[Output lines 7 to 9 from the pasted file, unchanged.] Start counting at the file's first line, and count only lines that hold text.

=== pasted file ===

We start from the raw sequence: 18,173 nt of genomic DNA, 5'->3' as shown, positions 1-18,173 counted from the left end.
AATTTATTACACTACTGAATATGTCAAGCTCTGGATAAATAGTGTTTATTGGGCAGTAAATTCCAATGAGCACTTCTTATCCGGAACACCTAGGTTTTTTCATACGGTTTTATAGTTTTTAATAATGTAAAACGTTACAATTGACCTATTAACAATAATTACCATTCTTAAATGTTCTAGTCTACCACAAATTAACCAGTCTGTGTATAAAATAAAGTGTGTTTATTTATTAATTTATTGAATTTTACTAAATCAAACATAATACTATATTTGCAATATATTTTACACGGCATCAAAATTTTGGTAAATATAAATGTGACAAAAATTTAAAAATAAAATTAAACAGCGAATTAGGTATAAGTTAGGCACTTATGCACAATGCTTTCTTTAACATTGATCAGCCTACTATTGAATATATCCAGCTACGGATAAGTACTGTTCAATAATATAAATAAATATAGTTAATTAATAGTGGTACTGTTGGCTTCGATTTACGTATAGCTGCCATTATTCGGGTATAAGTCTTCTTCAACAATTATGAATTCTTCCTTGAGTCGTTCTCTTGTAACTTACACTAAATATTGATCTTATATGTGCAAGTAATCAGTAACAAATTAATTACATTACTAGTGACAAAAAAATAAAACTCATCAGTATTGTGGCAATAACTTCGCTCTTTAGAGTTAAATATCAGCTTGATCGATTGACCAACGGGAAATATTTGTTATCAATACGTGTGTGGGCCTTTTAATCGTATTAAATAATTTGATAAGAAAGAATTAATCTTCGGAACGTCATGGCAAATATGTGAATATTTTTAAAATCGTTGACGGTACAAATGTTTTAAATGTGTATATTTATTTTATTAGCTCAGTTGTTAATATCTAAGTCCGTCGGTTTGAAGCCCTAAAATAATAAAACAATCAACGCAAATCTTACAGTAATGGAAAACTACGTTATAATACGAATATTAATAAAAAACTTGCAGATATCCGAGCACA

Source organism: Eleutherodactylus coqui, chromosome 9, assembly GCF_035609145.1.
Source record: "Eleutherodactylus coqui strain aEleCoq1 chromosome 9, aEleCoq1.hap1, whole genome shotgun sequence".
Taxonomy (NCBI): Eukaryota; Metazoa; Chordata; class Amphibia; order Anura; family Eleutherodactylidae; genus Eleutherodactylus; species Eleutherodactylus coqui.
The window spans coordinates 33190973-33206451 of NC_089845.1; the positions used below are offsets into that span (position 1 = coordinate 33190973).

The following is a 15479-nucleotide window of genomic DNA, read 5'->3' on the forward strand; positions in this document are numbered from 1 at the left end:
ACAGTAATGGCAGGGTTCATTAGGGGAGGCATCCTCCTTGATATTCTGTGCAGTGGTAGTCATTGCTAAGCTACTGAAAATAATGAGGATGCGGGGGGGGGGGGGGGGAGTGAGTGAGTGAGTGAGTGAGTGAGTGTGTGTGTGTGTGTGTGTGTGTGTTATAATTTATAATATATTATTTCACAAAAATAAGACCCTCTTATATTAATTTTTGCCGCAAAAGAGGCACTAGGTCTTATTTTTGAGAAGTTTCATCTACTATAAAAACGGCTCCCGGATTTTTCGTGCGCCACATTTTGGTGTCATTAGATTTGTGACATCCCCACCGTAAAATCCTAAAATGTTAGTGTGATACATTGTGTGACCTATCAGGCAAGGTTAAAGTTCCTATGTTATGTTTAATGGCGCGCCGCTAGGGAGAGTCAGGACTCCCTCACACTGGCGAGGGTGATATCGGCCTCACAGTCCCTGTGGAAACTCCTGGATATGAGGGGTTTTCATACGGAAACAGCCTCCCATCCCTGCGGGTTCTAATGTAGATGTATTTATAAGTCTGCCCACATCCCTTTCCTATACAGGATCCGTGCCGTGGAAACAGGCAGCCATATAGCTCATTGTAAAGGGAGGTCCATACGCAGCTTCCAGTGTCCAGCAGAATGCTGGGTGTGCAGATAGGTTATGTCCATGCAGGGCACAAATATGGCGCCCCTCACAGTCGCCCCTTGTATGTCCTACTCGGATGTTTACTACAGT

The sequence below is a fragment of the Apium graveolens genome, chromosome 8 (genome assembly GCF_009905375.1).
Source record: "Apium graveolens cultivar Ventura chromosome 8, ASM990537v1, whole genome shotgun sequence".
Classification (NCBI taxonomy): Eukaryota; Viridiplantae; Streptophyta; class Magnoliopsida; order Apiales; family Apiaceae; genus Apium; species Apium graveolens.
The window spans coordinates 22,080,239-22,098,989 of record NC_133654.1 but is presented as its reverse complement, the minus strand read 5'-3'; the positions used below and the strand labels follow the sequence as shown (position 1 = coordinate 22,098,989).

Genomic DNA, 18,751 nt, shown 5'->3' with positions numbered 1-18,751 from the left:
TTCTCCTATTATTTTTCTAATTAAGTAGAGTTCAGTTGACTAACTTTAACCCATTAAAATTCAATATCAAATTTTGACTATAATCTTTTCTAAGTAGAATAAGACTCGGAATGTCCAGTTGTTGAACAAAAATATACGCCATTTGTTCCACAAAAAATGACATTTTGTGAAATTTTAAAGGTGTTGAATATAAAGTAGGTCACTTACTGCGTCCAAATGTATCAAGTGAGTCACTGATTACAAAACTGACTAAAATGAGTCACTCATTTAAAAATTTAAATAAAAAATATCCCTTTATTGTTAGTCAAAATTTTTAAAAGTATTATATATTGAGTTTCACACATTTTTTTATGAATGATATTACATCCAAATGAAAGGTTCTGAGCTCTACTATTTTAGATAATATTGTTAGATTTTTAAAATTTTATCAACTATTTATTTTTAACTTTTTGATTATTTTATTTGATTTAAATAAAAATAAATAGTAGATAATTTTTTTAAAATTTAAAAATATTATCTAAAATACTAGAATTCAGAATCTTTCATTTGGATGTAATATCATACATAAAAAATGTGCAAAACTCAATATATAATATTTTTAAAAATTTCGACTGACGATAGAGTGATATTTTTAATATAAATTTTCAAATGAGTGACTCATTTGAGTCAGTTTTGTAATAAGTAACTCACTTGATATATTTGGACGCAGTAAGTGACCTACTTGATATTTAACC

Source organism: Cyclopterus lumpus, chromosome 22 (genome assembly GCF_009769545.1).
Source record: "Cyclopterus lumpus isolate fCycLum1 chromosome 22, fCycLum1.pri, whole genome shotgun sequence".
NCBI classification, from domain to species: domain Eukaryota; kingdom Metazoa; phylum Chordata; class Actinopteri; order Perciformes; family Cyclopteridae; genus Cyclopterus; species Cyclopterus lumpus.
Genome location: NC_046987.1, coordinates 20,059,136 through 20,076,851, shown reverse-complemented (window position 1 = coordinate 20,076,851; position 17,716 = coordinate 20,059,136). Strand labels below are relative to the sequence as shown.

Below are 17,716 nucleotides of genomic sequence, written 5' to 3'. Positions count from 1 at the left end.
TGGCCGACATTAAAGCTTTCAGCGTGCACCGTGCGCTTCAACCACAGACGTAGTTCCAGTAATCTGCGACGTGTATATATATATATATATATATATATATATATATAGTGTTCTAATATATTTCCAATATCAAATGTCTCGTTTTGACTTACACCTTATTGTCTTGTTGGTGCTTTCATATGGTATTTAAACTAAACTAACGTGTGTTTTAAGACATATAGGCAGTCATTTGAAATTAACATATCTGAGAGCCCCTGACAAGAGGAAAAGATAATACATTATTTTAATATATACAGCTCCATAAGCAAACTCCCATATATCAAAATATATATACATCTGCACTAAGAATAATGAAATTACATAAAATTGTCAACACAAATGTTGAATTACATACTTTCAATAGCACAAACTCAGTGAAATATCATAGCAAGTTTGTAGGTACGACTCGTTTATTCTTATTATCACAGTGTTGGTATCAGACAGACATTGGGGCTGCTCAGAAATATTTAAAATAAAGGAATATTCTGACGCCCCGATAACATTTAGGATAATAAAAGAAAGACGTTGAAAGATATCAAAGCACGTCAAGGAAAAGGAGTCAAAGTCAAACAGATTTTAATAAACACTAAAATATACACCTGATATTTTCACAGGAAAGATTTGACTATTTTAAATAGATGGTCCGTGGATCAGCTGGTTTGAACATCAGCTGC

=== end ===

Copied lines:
The following is a 15479-nucleotide window of genomic DNA, read 5'->3' on the forward strand; positions in this document are numbered from 1 at the left end:
ACAGTAATGGCAGGGTTCATTAGGGGAGGCATCCTCCTTGATATTCTGTGCAGTGGTAGTCATTGCTAAGCTACTGAAAATAATGAGGATGCGGGGGGGGGGGGGGGGAGTGAGTGAGTGAGTGAGTGAGTGAGTGTGTGTGTGTGTGTGTGTGTGTGTTATAATTTATAATATATTATTTCACAAAAATAAGACCCTCTTATATTAATTTTTGCCGCAAAAGAGGCACTAGGTCTTATTTTTGAGAAGTTTCATCTACTATAAAAACGGCTCCCGGATTTTTCGTGCGCCACATTTTGGTGTCATTAGATTTGTGACATCCCCACCGTAAAATCCTAAAATGTTAGTGTGATACATTGTGTGACCTATCAGGCAAGGTTAAAGTTCCTATGTTATGTTTAATGGCGCGCCGCTAGGGAGAGTCAGGACTCCCTCACACTGGCGAGGGTGATATCGGCCTCACAGTCCCTGTGGAAACTCCTGGATATGAGGGGTTTTCATACGGAAACAGCCTCCCATCCCTGCGGGTTCTAATGTAGATGTATTTATAAGTCTGCCCACATCCCTTTCCTATACAGGATCCGTGCCGTGGAAACAGGCAGCCATATAGCTCATTGTAAAGGGAGGTCCATACGCAGCTTCCAGTGTCCAGCAGAATGCTGGGTGTGCAGATAGGTTATGTCCATGCAGGGCACAAATATGGCGCCCCTCACAGTCGCCCCTTGTATGTCCTACTCGGATGTTTACTACAGT

The sequence below is a fragment of the Apium graveolens genome, chromosome 8 (genome assembly GCF_009905375.1).